Reflections on Louis Massignon and His Legacy of Dialogue
One of my realizations over the years has been of the truth that I am not an expert on Louis Massignon. And on this the thirtieth anniversary of his death, the realization hasn't diminished.
When I first met him person to person, in 1959, I knew very little about him and virtually nothing about his scholarly subject of Islamic Studies1.
Following our subsequent association and correspondence and my ensuing work of translating his Passion d'al-Hallaj and others of his shorter essays2, I moved, as he would've wished, from him to Hallaj and other Islamic persons, subjects, and my own present-day friendships. By his opening a door — I hadn't expected to find let alone pass through — he had shown his real approach, the technique if you will, of his "dialogue with other cultures." He had subtly transmitted other persons and ideas of his acquaintance to a stranger, me, by assuming at home the role of host; and then, after sharing with me, in often vivid narrative detail, his experience abroad as a guest, he gradually removed himself from view.
Such, of course, is the ideal but rarely encountered hospitality of scholars, teachers, curators of rare collections, heads of endowments, representatives of public trusts, even of actors and poets. All are called to point to treasures beyond themselves. Their temptation, however, is to claim through expertise and prolonged association those things given to them to preserve and transmit as their own possessions if not inventions.
In sum, I continue to enjoy both the privilege of having met Louis Massignon and the truth of not having become an expert on him as a result of our association. Through him I was able instead to find myself on the other side of the door and to express my own gifts, rather than to attempt to imitate his, through inter-cultural "dialogues" that became gradually available to me: meetings and correspondences with new and unexpected friends made possible through shared interests in art, poetry, scholarship, translation, religion and history. Today I honor his knowledge and gifts, but I appreciate especially his treating me and others with generosity and respect and his facilitation of our passages to worlds beyond. However slight our talents and vocations may seem in comparison with his, he conveyed to each of us, I'm sure, the challenge of doorways and by pointing beyond himself he helped us discover the paths of our own realizations.
What I believe is important to consider now is what we ourselves might do in our teaching, writing, and overall transmissions to reveal doorways to others within and beyond our various cultures and then to make ourselves diminish as unexpectedly and graciously as Louis Massignon did. In other words, to enter dialogue as hosts or guests, as the circumstances indicate, without presumptions of knowledge or aspirations to possess. To put it very simply, dialogue requires recognition of one's own limitations and sincere respect shown to others' differences.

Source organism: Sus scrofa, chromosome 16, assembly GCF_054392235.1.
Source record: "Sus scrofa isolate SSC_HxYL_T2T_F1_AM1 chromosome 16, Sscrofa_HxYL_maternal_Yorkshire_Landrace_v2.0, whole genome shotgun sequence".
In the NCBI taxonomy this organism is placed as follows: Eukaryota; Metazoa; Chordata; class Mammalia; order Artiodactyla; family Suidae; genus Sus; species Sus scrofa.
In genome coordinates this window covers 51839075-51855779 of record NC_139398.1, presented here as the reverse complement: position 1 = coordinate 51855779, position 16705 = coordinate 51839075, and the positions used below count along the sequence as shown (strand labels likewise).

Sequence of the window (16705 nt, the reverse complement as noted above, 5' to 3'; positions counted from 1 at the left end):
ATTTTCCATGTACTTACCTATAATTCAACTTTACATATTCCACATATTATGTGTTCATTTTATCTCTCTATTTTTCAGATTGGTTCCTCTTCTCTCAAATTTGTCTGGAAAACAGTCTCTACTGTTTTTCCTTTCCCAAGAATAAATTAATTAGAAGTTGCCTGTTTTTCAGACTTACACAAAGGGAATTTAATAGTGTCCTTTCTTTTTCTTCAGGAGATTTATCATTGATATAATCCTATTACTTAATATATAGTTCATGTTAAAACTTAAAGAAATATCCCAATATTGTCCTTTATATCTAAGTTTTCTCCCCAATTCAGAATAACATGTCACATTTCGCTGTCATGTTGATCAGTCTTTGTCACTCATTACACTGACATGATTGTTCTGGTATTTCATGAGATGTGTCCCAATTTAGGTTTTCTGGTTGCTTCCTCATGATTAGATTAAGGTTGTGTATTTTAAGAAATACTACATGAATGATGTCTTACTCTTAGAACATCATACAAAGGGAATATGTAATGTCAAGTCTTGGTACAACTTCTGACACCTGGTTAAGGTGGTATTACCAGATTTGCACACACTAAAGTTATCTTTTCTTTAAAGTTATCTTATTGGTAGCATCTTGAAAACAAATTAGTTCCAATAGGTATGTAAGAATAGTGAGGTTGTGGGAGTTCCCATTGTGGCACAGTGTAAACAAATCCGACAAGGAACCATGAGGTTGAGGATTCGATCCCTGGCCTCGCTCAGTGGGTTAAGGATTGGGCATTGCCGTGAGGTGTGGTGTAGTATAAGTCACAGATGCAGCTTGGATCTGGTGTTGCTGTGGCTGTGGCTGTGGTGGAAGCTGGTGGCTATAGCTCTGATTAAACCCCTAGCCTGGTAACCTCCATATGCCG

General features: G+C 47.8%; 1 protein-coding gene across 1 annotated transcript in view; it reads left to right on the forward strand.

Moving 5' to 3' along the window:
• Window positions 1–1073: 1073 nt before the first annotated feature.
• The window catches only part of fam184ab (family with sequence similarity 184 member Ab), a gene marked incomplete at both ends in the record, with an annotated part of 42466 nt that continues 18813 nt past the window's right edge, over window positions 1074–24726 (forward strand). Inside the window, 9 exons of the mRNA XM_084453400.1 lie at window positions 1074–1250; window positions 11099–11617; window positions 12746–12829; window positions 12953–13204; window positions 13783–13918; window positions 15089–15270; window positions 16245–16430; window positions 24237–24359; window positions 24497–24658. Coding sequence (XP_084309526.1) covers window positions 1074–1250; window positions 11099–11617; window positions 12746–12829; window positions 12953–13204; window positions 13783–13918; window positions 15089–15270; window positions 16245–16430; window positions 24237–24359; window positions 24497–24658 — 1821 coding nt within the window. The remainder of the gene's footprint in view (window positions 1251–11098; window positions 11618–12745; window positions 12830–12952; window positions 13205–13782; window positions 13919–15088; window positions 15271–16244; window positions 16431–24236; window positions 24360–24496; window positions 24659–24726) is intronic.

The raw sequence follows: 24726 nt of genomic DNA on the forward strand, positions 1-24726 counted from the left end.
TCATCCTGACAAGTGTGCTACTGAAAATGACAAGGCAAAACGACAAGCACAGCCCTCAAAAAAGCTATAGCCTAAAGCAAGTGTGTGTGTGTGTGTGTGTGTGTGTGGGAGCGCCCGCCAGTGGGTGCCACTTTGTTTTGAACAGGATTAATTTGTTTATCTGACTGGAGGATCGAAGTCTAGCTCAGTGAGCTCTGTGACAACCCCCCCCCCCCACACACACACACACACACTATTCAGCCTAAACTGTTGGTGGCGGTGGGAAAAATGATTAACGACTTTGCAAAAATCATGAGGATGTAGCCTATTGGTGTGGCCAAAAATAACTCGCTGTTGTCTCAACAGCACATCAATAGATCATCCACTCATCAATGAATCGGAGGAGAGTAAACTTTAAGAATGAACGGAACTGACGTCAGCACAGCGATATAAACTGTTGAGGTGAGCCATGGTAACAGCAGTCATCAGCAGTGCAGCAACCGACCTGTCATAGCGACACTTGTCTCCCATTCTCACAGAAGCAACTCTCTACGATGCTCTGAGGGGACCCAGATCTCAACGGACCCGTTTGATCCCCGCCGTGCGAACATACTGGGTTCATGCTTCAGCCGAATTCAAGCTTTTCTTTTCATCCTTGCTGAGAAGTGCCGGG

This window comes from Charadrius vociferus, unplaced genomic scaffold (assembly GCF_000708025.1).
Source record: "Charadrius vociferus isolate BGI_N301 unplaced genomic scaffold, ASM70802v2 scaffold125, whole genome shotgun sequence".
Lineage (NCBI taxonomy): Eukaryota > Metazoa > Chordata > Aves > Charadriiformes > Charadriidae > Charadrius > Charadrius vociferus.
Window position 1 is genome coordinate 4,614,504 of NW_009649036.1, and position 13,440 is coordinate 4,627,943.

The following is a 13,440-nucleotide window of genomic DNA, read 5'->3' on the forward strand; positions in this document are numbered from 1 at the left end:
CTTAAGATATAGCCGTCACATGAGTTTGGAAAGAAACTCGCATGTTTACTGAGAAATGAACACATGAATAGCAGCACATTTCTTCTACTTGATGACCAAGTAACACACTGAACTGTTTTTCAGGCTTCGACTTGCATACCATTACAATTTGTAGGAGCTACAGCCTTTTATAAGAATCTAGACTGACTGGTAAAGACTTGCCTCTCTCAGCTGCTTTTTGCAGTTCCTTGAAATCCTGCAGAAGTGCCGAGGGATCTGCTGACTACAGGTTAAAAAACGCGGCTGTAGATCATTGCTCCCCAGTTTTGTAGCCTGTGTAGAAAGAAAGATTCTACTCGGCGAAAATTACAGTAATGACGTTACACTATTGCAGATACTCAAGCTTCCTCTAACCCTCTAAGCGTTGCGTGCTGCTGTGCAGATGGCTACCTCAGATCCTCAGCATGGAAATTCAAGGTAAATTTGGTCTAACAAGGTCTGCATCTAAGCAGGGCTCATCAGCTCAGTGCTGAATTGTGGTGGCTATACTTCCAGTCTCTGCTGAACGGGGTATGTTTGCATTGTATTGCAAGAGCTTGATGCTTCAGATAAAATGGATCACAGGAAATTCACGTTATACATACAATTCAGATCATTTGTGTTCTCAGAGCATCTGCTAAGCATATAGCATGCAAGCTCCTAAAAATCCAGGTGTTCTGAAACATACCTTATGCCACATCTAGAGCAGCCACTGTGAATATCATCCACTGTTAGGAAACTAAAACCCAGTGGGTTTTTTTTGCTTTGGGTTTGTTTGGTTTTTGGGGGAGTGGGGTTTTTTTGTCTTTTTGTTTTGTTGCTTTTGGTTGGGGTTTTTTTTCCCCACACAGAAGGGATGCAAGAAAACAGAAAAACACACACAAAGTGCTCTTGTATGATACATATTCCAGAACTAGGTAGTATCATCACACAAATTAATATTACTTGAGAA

It also requires transcending inwardly our monologues of mere curiosity and clever cultural comparison. The distinguished Iraqi scholar Majid Khadduri wrote of Louis Massignon in this regard that, "he seemed to many outside observers to have lived in two different worlds — Christianity and Islam. But within himself there was no wall separating the one from the other3. And Louis Massignon himself spoke and wrote often of receiving answers to life-long questions from others, never from his own mere conceptualizations.
Indeed, dialogue as it engages us beyond ourselves may even include, as it often did for him, the undertaking of apparently "hopeless journeys" made to distant friends in times of hardship or war to witness alternative human capacities such as compassion and moral integrity to those of brutality and indifference to suffering. The diminishment of self-centeredness shown by such personal, unofficial gestures is one of the most precious fruits of realized kindredness that began in dialogue. It puts in true perspective all the honors and assumptions of expertise.
Louis Massignon told me once that he was guilty at times in his life of great arrogance. I saw him mock himself savagely for it. In a character as passionate and driven as his, perhaps such savagery is inevitable. Moral rage, piercing oneself first, it is hoped, before it is aimed at others, may indeed be a necessary condition of the larger dialogue for such souls: rage on the other's behalf, rage for truth, rage for justice, in the self-consuming spirit of compassion. But in some, rage may be substituted by a less outwardly dramatic testament of feeling that is no less sincere: by what is often unspoken, by the surprise of a deep serenity even in the midst of strife.
A spiritually calm person does not become more humane by imitating a great man's rage. Louis Massignon was not a native to calm. But he transmitted much spiritual nourishment to those he helped to find serenity. He taught much about dialogue and about living humanely in an unserene world.
Louis Massignon went further than most in discovering and sharing a larger worldview than his own. At times, because of his exceptional gestures, others wished to equate him with his country as its authentic representative, and he may have been tempted to assume for them the same equation. Such is a risk of dialogue. But instead of presumptions of knowledge as power, his legacy to us, over and beyond his great learning, must be what his self-diminishment made possible for us: those continuing and new, often seemingly hopeless, journeys which he undertook, despite discouragements and age, to the very end.
1. Note my Memoir of a Friend account, Notre Dame University Press, 1988 (Massignon, Chronique d'une amitie, Desclee de Brouwer, 1990.)
ISSUE NUMBER 20/
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